Internet of Behaviors or IoB is a relatively new term but one which we will no doubt hear more about in the near future. IoB uses data to predict and influence the behaviors of individuals or endemic and systemic groups. Gartner predicts that by 2023, over 40% of the population will be tracked digitally in order to influence their behavior.
IoB data sets are the results of data collection and telemetry performed by IoT devices (Internet of Things). IoT devices form a vast Web of electronic devices connected to the Internet for a variety of purposes. IoT devices can range from doorbells and security cameras to smart refrigerators and washing machines. IoT is also common in commercial applications; you can find devices such as temperature monitors, facial recognition systems, time clocks, smart security locks and vehicle tracking systems at work.
These devices collect vast amounts of information and store it, usually in the cloud. Mining that data can reveal a lot about the users of the devices and when combined with other data, an immense in-depth analysis of a person, a group of people or an organization can be extrapolated.
It’s not difficult for data companies to link users to their cell phones, laptops, voice assistants, doorbell cameras, fitness watches, and home thermostats. Combined with the additional telemetry provided by computers and smartphones, a person’s life is revealed in great detail by their data.
Companies are increasingly using this information to market products and collect data, often for beneficial purposes. For example, during the pandemic, telemetry was gathered by smartphone apps for the purpose of contact tracing.
Privacy may be a concern for some but not for others. Some people are willing to trade their data for free products and/or convenience. If you are willing to make that trade, it’s important to not only know how your data is being used, but also to hold accountable any entity that misuses it.
Many IoT devices and app makers sell data to companies that amalgamate the data and use it for business intelligence. There are a lot of potential beneficial uses: Health providers can measure the engagement of patients, the effectiveness of medication and exercise programs and policymakers can create laws and build infrastructure based on large scale population trends.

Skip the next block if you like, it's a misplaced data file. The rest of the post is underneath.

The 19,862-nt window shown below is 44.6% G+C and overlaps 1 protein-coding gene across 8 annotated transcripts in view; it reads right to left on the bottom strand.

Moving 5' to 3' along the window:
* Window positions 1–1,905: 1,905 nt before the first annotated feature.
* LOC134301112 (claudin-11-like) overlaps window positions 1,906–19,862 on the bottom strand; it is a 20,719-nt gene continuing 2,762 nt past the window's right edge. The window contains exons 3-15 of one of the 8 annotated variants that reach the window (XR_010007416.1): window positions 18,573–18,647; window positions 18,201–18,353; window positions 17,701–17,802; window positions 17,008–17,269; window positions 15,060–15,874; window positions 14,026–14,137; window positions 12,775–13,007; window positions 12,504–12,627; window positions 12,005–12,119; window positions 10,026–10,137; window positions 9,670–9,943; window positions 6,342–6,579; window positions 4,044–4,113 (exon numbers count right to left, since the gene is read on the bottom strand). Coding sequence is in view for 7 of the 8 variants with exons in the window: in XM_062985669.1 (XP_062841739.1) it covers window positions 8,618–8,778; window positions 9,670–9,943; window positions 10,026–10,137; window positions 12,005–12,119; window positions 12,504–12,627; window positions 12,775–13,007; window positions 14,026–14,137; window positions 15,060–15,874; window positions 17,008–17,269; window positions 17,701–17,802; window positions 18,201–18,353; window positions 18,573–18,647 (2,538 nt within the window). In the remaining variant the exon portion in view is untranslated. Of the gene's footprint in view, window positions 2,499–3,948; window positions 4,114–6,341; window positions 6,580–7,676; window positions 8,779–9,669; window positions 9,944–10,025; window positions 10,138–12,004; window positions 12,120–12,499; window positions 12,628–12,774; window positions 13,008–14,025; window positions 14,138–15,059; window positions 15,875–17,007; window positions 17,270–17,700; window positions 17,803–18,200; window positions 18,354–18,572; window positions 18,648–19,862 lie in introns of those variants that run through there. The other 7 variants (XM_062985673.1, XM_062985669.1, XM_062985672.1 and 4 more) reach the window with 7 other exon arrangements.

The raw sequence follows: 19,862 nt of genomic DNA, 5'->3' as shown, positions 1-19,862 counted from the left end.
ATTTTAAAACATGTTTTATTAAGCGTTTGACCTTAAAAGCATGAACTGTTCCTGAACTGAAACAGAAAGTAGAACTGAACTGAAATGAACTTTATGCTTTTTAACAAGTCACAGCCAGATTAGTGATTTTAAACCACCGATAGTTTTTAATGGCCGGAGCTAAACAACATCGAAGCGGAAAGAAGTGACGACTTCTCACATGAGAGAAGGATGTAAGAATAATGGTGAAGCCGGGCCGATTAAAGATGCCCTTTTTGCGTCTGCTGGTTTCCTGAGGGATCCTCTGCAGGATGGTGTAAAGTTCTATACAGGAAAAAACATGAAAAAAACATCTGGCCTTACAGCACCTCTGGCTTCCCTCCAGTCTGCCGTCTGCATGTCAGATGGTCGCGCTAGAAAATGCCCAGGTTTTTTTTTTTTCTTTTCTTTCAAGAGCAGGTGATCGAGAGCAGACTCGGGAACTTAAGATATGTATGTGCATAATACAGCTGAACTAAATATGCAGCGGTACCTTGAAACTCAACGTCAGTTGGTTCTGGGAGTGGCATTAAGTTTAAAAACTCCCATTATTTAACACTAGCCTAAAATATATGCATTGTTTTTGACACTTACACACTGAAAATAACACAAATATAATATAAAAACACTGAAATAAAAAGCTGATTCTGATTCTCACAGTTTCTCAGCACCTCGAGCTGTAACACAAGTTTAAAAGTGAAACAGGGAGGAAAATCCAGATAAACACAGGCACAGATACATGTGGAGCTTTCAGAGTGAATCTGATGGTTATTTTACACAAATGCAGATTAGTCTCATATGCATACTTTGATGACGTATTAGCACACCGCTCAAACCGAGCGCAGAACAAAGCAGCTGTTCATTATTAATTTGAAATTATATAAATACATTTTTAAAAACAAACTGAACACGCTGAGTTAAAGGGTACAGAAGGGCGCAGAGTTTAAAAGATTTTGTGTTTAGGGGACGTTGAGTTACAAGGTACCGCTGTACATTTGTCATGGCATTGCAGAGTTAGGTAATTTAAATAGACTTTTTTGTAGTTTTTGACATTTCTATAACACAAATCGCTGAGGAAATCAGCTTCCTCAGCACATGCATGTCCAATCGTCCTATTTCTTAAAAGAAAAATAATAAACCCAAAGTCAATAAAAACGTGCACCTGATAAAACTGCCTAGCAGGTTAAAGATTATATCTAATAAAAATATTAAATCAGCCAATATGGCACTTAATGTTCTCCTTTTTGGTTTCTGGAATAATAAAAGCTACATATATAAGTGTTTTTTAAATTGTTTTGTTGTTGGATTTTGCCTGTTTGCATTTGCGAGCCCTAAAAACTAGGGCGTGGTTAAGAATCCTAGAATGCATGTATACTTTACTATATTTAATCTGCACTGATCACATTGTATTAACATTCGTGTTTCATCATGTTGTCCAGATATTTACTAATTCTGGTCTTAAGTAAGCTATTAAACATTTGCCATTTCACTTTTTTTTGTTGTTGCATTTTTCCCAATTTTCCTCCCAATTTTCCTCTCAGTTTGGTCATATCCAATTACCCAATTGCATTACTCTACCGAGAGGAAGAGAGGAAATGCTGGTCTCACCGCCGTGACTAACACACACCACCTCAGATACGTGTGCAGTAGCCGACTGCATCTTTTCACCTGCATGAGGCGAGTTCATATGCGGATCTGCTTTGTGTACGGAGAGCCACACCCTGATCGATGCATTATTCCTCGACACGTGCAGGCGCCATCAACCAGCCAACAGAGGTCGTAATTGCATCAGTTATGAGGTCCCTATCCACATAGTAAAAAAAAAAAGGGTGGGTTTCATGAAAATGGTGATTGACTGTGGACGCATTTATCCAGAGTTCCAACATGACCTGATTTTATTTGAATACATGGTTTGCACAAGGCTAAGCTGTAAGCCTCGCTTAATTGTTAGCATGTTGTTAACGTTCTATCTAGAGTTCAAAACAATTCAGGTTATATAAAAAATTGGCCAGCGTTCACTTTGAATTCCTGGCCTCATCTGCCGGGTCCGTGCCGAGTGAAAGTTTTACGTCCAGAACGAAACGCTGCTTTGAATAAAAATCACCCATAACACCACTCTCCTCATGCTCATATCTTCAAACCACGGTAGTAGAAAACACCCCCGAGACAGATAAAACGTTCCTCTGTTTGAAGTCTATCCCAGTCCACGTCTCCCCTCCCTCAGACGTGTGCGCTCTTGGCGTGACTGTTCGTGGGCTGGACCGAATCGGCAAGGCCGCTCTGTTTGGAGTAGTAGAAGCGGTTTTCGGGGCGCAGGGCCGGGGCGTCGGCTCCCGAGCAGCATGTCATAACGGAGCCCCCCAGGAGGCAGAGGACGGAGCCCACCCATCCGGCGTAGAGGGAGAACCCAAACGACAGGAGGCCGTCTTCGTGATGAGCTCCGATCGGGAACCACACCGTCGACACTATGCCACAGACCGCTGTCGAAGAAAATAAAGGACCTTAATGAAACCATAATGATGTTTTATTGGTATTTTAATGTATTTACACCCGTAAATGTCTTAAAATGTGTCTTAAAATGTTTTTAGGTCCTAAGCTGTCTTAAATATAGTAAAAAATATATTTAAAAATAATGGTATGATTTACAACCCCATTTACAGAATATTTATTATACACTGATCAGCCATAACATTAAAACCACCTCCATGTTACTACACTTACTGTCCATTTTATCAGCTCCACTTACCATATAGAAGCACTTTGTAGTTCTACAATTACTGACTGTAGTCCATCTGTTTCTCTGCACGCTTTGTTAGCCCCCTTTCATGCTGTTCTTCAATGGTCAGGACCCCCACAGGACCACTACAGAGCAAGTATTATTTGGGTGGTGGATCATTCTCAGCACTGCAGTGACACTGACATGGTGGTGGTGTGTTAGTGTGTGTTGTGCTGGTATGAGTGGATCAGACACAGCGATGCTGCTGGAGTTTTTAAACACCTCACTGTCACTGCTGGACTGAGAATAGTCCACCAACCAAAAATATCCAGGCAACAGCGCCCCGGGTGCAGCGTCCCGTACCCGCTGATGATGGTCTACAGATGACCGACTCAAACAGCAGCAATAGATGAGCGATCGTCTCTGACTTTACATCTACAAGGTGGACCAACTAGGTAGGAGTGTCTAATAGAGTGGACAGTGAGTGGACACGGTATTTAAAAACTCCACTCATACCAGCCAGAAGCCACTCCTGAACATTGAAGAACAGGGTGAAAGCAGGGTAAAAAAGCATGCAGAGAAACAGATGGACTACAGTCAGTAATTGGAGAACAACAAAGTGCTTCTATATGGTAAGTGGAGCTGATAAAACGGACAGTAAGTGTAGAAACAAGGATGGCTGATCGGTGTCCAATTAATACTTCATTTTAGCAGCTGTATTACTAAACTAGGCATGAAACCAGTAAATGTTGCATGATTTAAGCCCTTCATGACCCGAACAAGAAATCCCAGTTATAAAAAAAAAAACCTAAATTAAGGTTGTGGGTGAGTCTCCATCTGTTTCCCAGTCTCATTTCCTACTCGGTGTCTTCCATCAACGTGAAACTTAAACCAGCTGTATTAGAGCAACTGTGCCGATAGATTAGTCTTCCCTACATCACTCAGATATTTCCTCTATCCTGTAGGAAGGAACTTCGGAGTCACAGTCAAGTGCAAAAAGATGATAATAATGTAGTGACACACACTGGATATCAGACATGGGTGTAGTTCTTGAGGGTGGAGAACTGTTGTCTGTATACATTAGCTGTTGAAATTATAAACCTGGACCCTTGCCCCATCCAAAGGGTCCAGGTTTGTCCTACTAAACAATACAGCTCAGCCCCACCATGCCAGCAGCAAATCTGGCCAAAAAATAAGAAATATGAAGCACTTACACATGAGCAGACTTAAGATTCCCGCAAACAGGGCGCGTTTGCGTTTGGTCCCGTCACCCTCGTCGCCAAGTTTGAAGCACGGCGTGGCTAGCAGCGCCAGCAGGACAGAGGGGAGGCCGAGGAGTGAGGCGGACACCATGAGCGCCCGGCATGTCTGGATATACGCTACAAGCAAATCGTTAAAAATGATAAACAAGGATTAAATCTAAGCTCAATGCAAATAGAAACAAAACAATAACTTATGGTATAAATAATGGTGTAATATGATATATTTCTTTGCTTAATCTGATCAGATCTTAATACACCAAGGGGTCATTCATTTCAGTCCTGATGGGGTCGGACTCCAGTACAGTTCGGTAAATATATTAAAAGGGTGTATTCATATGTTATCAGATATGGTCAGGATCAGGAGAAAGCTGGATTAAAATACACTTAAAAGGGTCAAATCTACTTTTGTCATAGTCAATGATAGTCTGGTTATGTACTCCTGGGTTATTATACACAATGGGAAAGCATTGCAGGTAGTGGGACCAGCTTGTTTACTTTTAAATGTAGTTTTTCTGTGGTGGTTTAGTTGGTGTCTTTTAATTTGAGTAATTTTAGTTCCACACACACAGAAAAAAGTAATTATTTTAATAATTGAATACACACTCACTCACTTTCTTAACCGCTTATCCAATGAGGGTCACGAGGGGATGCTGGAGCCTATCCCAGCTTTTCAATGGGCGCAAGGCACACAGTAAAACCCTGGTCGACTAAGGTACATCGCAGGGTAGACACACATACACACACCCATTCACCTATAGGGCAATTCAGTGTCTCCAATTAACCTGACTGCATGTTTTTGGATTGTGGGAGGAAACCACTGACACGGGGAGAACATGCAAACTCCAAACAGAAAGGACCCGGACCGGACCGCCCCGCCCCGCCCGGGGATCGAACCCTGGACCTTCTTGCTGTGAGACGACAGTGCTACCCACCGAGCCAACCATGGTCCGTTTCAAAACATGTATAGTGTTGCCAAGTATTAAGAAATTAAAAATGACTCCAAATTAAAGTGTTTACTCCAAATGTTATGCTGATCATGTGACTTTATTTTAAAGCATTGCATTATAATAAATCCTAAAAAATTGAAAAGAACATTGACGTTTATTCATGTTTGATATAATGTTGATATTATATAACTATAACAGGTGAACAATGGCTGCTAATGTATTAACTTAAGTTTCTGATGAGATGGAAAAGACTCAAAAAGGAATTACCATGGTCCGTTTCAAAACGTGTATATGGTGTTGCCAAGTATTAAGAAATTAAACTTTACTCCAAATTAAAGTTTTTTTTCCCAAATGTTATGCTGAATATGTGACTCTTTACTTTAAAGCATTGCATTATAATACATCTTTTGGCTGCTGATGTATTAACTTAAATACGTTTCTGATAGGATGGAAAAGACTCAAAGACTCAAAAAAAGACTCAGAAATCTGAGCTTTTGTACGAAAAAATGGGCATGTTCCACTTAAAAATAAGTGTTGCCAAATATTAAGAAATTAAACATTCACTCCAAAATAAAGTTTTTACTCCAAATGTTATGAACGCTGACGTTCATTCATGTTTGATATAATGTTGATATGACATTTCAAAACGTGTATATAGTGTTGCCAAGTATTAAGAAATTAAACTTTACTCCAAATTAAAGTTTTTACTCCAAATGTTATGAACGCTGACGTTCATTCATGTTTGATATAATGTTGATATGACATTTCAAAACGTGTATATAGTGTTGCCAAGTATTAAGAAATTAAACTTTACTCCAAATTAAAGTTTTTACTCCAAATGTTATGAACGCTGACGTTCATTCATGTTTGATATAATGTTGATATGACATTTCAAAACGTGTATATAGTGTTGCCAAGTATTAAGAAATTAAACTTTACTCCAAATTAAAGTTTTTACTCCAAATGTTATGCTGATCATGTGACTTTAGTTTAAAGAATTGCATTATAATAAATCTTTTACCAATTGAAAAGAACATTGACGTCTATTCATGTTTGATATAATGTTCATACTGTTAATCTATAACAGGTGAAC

On the other hand, IoB data can also be used against you. Data acquired by an insurance company from a data supplier might include not only how hard you accelerate, brake and turn, but also may include data from social media. Factors outside your control such as the actions of friends, may affect your insurance prices, your ability to land a job or even your interest rate on loans. If you are not sure how predictive analysis can be harmful, watch a 2002 film titled “Minority Report”.
Make sure you read the privacy section in the terms and conditions before buying and connecting IoT devices or downloading and installing apps. However, this may not be enough. With only weak protections from the law concerning data privacy, it’s up to us as individuals to understand how our data is being used and to ask our lawmakers for greater privacy protection laws.
Considering that IoB is nascent technology, it’s still too early to tell what benefits and pitfalls await. The decisions we make and actions we take now, will shape the future of IoB and on-line privacy in the upcoming years.
sources: BMC.com, International Banker, PSU.edu